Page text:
Davis, who was the Terps' leading receiver this past season, said the league should receive his paperwork this week. He said NFL officials told him he is likely to be selected in the first round, which made his decision easy.
"I knew if I had a good season I'd probably think about leaving," said Davis, who was the Atlantic Coast Conference's leader in receiving yards per game with 79.2. "There wasn't anything holding me back, but I knew if they told me I'd get a first-round grade I was going to leave."
Davis, a graduate of Dunbar High School in Washington, said he informed Maryland coach Ralph Friedgen of his decision after the Terps' 5-6 season.
"He came to his senses and realized I really wanted to go," Davis said. "He supports me."
Friedgen was not immediately available for comment.
Davis hired his agent, Zeke Sandhu from Lock, Metz and Malinovic sports agency, after Christmas. Because he has an agent, NCAA rules prohibit Davis from playing next season.
"His chances are great," Sandhu said. "He's just preparing for all the drills and everything the NFL is going to put him through."
Davis began training at Athletes' Performance in Tempe, Ariz., yesterday. Peggy Iralson, a spokeswoman for the facility, said Davis' agent pays for his training.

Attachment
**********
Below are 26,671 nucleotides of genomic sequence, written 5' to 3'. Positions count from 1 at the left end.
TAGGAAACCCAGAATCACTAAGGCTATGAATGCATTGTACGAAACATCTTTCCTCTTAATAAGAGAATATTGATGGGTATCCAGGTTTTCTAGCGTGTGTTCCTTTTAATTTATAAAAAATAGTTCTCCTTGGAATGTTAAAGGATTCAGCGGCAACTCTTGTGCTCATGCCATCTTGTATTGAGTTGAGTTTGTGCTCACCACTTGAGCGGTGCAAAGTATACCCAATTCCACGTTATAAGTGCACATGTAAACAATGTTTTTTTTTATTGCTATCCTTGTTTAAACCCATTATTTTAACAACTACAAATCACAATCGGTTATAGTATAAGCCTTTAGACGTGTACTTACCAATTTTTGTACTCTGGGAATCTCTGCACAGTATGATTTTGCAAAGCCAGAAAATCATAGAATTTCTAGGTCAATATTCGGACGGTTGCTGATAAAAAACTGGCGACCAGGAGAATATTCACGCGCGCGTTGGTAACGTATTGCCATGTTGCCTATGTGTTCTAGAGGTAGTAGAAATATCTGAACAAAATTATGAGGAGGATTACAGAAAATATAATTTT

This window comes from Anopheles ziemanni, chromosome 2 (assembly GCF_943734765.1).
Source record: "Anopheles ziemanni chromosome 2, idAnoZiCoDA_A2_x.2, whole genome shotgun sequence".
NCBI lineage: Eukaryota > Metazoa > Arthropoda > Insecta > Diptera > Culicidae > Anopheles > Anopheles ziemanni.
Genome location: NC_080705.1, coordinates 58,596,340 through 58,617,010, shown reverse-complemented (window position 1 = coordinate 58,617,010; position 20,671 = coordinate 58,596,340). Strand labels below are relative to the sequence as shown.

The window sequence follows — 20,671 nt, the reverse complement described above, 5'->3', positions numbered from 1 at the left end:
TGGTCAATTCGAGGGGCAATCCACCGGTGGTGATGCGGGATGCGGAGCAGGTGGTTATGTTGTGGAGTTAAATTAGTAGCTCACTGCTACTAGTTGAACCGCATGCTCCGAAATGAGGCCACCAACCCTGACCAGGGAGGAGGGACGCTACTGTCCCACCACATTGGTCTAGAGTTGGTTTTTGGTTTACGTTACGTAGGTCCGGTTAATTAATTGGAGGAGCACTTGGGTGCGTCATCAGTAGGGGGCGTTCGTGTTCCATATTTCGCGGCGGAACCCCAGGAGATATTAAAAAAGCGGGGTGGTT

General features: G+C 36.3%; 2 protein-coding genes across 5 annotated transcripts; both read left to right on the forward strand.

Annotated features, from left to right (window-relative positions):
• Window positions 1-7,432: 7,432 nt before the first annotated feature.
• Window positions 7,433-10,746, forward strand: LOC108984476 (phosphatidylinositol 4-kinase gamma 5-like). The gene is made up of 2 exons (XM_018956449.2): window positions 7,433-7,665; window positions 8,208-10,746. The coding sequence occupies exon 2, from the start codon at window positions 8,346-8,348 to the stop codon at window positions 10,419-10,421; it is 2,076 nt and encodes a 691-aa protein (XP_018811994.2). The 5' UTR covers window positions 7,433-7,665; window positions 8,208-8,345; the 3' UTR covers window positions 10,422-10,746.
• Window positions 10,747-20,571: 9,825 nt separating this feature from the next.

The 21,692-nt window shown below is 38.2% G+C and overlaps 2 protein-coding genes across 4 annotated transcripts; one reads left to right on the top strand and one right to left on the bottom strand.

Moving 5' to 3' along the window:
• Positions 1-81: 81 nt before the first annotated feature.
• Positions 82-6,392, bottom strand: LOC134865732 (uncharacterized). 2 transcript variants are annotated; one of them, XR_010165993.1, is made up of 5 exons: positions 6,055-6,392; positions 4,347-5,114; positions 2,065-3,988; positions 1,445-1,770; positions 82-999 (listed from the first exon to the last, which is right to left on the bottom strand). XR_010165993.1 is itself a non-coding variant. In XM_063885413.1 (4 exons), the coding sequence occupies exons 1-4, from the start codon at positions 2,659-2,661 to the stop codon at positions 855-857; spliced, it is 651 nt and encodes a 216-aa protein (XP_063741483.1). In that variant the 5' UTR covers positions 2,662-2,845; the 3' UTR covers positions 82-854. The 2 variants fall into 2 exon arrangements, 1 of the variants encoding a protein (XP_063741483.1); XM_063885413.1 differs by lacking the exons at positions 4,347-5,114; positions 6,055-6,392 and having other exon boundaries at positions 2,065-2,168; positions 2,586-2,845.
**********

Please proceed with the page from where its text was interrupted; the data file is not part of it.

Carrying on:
Iralson said Davis began to go through evaluations and tests yesterday in preparation for the Feb. 20 NFL combine in Indianapolis. Davis said he'd like to wind up with the Oakland Raiders or New York Jets because of their locations.
"I'm very excited," Davis said. "It's not overwhelming to me or anything like that; everything is the same. I'm just taking my time. Right now, I'm just looking to get better as an athlete, perform up to the highest level I'm able to perform and show everybody what I can do."
Davis, who recorded about 3 percent body fat when last tested at Maryland, will go through a series of tests today with physical therapists that will reveal any limiting factors or hidden injuries that might hinder his performance.
He also will be tested again in a 40-yard dash and the bench press, as well as meet with a metabolic specialist to determine his conditioning level.
"Once we get them through the gate and evaluated," Iralson said, "it's our goal to prepare them to have the most successful NFL combine possible."
Davis, a 6-foot-3, 253-pound Associated Press All-American and finalist for the John Mackey Award, which is given to the nation's top tight end, led the Terps with 51 catches for 871 yards and six touchdowns.
He said he played a part in recruiting Drew Gloster, Maryland's incoming tight end who has visions of filling Davis' shoes. Gloster, of Good Counsel High School in Germantown, is rated a four-star recruit by Rivals.com.
"It's going to take him some time," Davis said. "He's got to learn the offense. I'm not expecting the guy to come in and fill my shoes right away. I'd say by the time he's a sophomore he should be OK."